It’s a dubious proposition that a woman to man address , at least in what there was of the public sphere, would have done well with a readership , or listenership, as the case may be. Drayton’s verse survives because the word choices travel well through the centuries and the changes in how the culture leans. So yes, a woman may serenade a male with few changes to this lyric, but such was not always the case. I have my doubts Drayton had adaptability on his mind when he wrote his song; the constraints of songwriting likely had more to do with its gender-less brevity. And yes, all seductions need willing partners for their to any kind of dominant/submissive relationship, but we must remember all the same that it is men writing these verses, not women, and that it is a world of moral, aesthetic and philosophical imperatives that are created by generations of male poets. We may turn all of this on its head all we may care to and say a is really y, but that is really knee jerk deconstruction at best.

Wednesday, October 18, 2017


The length of In the Cafe, appearing this week in Slate, would have you think that author Louise Gluck is a monologist. That's not the case, we find; a skilled monologist will have a point or an effect they achieve, more often than not. Gluck's poem long lines are merely that, long, un-inflected, without snap or spice. Instead, we have a droning account of a male friend who happens to be a serial romancer--a sensitive male who absorbs portions of women's lives and energy over a period of time and then leaves them for the next adventure. It's not that this isn't worth writing about, but this is more topic drift development, an exercise in killing time. Gluck doesn't even go through the pretense of trying to make this intriguing as poetry and offers up the stale device of disguising undistinguished prose in irregular line breaks.

Gluck's long-form poetry is part of the disparaged School of Quietude,as Ron Silliman has called it. the conservative conglomeration of professional poets who's careerism controls the major book contracts, literary awards and plum teaching assignments who's market-pleasing style, a gush of self-infatuated musings that prefer to leave the reader hanging in murmuring waves of uncommitted relativism--the sort of work that doesn't move you to think beyond your conventional wisdom but leaves you anxiety-ridden in the decorated fringes of your misery. The attitude, among the worse offenders, seems to be gutless, indecisive, reflective rather than reflexive, passive rather than active in the world. One appreciates stillness and the sharply observed detail independent of an interfering ego, but that is not what Quietude, in the worst of it's the world, is about; the poets seem to be bothered that they were cursed with compositional skills. You read them time and again and come away with the idea that a requirement among this coterie is to speak of themselves in their work as attempting to have an experience. You can feel the shrug since the poet dropping his pen, you can nearly hear the soft swearing under his or her breath about the perception being too hard to convey with wonder, awe, as a miracle in itself. That is to say, complacency wins again and the prospect of changing one's loathsome circumstance is too frightening. One would rather suffer with what they know rather than dare a single footstep in another direction. The worst of this kind of poetry, I've heard, is like a three hour forced tour of your own living room.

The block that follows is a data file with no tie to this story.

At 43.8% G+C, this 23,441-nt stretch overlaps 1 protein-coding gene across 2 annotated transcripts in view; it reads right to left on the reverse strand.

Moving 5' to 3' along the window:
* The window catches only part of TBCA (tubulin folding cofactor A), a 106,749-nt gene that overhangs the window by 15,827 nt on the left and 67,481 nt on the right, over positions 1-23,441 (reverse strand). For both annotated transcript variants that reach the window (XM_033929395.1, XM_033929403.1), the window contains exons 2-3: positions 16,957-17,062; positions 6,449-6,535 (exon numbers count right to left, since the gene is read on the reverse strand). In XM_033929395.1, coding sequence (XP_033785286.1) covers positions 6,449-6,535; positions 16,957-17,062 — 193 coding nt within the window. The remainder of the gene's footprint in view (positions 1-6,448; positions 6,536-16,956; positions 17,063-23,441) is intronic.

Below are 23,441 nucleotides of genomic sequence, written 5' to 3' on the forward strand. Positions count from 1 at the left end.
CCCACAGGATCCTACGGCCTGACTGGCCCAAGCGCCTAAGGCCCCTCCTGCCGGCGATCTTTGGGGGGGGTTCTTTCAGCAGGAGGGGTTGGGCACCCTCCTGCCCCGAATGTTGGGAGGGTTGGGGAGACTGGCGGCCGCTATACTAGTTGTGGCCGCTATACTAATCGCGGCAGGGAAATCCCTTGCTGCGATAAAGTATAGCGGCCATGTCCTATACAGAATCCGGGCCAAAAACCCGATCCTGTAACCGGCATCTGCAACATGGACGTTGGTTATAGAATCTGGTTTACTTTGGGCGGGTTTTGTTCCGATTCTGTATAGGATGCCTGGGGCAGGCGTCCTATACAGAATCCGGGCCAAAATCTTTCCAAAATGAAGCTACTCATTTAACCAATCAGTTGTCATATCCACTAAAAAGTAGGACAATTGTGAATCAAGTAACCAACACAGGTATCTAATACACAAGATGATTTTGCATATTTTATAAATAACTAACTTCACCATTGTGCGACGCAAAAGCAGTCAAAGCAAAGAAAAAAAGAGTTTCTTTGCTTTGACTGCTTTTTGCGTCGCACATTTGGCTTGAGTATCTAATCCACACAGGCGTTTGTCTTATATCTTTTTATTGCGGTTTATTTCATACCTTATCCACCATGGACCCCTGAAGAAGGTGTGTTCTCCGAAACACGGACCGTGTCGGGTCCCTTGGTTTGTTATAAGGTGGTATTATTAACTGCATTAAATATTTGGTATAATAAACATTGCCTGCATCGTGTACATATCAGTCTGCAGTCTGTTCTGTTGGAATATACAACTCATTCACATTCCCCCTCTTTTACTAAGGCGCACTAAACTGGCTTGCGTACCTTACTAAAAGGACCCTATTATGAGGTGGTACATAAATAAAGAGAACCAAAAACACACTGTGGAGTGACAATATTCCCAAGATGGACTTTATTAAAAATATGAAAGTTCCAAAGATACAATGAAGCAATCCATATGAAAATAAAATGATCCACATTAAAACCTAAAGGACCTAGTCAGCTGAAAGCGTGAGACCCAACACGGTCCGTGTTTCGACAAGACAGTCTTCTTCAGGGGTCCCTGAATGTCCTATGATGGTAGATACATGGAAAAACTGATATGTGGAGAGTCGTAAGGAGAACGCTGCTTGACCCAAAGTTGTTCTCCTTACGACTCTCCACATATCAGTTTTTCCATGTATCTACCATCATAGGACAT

Hers is better described, perhaps, as the School of Drone, a kind of outlining of unexceptional incidents involving straw figures wherein a reader suffers what would have been a tolerable three minute on-air NPR essay about a diminutive epiphany stretched egregious lengths. that provoke involuntary teeth grinding. One doesn't really care about Gluck's portrait of a man-in-process; she attempts a neat inversion in maintaining, toward the end, that this man wasn't wasn't a bastard nor a feckless creep. By the time she grapples with her reasons for having sympathy for her comrade's quest for enlightenment, we are out of sympathy with her tale. This becomes the melodrama you switch the channel from.It's cut-rate of D.H.Lawrence, but without the erotic intensity. She does, retain Lawrence's rhetorical bulk. Like him, she sounds like she's trying to talk herself into believing her basic premise as well as the reader, a trait that makes "In the Cafe" a dry lecture that hinges on a vague and brittle point. This poem is the equivalent of the bore at the party who continues to prate although everyone else has gone home and the lights are turned off.

Adding to the despair over this poem's glacial pace is the promise of the first lines, which are bright, with a hint of witty resignation; It's natural to be tired of earth./When you've been dead this long, you'll probably be tired of heaven. It's a perfect set up for a story of every man's quest for the place where he might find contentment in love and spirit. But where there might have been a telling comedy that provides the moral that our expectations undercut what we assume is our virtuous yearnings instead turns into a drab recollection. No time is wasted in weighing down the promise of the first two lines with the leaden grouchiness of the second two:.